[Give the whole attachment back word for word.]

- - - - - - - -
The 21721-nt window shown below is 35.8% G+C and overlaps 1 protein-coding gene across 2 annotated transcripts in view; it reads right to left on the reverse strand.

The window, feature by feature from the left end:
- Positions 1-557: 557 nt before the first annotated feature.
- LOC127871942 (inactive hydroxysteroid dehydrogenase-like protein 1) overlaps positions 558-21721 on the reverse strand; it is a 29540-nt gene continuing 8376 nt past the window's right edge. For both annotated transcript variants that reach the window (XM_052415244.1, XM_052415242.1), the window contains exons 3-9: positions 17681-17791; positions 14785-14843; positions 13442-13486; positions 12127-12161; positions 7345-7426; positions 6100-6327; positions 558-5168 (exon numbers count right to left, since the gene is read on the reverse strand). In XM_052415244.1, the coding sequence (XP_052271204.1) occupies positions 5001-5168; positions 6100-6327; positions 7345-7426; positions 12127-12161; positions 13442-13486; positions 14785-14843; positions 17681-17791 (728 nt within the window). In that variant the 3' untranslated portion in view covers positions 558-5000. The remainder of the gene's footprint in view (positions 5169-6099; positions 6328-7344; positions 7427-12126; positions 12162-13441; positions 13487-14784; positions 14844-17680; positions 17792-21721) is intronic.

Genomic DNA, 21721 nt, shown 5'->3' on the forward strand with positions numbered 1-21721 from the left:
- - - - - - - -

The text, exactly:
The 21721-nt window shown below is 35.8% G+C and overlaps 1 protein-coding gene across 2 annotated transcripts in view; it reads right to left on the reverse strand.

The window, feature by feature from the left end:
- Positions 1-557: 557 nt before the first annotated feature.
- LOC127871942 (inactive hydroxysteroid dehydrogenase-like protein 1) overlaps positions 558-21721 on the reverse strand; it is a 29540-nt gene continuing 8376 nt past the window's right edge. For both annotated transcript variants that reach the window (XM_052415244.1, XM_052415242.1), the window contains exons 3-9: positions 17681-17791; positions 14785-14843; positions 13442-13486; positions 12127-12161; positions 7345-7426; positions 6100-6327; positions 558-5168 (exon numbers count right to left, since the gene is read on the reverse strand). In XM_052415244.1, the coding sequence (XP_052271204.1) occupies positions 5001-5168; positions 6100-6327; positions 7345-7426; positions 12127-12161; positions 13442-13486; positions 14785-14843; positions 17681-17791 (728 nt within the window). In that variant the 3' untranslated portion in view covers positions 558-5000. The remainder of the gene's footprint in view (positions 5169-6099; positions 6328-7344; positions 7427-12126; positions 12162-13441; positions 13487-14784; positions 14844-17680; positions 17792-21721) is intronic.

Genomic DNA, 21721 nt, shown 5'->3' on the forward strand with positions numbered 1-21721 from the left: